With this morning's post comes worse anxiety. If Mama mommied Daddy, then I become hot only his daughter, but also his granddaughter. So...wait, I have to make a chart here...Does this make me my own aunt?

Now I'm really depressed.

Kathleen Eagle said...

Oops. I didn't mean to shout the "deemed necessary" part. Was that a Freudian slip?

Betina Krahn said...

GunDiva, you're most welcome! Jeez, I didn't meant to stir up trouble. ::wink,wink::

Or did I?

:) Betina

Betina Krahn said...

Kathy, I LOVE you! You're such fun! Yes, I think that makes you your own aunt. . . once removed or something. You'll have me chuckling all day!

Kathleen Eagle said...

Back at'cha, Betina. I love you too.

I never met Clyde's mom. She died when he was about 17 after giving birth to 13 babies. Like most Indian kids in those days, Clyde spent a lot of time in boarding schools. He's pretty self-sufficient. He won't let me add his laundry to mine because I've let one too many red socks ruin the whites. He lets me help clean the house as long as I don't clutter his space with my stuff. I generally cook, but if he cooks, I clean. Managing money has always been our bugaboo. Neither of us is good at it. We've yet to put a good system in place, even though we both know what it would be. Divide and conquer, as Deb says. But we've never come up with a lasting division in that area, so we've never conquered, much to our detriment.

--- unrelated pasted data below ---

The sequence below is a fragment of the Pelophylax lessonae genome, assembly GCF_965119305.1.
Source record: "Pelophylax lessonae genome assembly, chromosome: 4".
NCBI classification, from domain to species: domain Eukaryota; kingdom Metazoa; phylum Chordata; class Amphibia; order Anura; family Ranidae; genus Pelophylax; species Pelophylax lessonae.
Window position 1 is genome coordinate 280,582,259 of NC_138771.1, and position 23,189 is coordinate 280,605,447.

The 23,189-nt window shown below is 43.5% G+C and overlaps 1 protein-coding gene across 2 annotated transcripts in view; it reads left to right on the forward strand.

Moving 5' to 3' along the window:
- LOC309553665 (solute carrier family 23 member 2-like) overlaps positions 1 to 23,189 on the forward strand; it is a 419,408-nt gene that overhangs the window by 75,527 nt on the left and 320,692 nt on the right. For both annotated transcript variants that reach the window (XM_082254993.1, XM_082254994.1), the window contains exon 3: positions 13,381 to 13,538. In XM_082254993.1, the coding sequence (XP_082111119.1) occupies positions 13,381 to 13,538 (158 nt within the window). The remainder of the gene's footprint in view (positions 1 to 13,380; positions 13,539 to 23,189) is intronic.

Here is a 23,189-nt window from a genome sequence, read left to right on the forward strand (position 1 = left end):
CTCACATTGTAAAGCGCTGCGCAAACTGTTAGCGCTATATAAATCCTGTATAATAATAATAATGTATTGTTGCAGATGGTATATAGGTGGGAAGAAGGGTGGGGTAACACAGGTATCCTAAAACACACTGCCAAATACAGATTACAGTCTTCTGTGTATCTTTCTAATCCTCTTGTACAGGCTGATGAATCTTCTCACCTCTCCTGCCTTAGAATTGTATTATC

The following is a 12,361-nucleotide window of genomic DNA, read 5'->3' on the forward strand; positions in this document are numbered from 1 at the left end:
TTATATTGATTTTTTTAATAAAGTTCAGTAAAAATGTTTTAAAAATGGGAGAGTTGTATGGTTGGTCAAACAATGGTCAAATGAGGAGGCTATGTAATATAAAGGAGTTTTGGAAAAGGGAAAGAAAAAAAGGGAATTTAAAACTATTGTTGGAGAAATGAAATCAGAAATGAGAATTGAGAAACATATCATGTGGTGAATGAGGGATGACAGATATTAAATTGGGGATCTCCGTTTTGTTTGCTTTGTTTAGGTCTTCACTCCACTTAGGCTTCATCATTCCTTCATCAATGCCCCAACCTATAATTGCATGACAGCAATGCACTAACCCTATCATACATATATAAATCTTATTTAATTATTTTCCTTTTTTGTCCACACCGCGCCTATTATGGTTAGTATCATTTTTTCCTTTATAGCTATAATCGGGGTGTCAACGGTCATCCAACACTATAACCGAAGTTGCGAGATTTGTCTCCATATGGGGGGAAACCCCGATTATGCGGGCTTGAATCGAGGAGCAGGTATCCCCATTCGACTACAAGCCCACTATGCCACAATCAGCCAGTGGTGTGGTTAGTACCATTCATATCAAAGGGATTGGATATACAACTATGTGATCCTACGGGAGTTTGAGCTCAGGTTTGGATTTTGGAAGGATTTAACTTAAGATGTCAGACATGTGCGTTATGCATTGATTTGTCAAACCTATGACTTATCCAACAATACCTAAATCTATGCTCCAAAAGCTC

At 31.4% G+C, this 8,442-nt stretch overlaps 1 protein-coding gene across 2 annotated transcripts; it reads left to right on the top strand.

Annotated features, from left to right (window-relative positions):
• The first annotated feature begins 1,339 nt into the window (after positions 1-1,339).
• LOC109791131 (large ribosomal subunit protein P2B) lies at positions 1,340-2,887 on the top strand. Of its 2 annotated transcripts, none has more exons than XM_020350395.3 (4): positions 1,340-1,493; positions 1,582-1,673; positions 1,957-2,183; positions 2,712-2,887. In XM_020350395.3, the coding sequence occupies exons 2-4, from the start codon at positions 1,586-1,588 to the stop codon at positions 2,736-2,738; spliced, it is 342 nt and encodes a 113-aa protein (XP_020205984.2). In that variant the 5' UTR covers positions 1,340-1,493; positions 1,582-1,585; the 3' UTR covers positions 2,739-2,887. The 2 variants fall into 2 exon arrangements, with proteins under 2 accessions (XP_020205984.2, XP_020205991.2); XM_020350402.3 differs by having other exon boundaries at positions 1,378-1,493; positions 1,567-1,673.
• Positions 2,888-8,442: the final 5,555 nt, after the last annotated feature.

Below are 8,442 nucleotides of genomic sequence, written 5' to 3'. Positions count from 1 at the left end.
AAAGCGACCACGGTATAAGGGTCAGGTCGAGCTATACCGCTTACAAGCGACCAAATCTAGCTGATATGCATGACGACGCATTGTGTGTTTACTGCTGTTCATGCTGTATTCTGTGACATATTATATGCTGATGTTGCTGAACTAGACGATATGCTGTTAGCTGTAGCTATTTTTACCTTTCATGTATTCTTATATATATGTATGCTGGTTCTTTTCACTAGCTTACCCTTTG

Deb, my mother was a Southerner, too. I'll never forget the first time she visited, observed for a couple of days, say my husband change diapers and do dishes and finally told me that she just wouldn't be comfortable with such an arrangement. "I still believe a man's home is is castle," she said.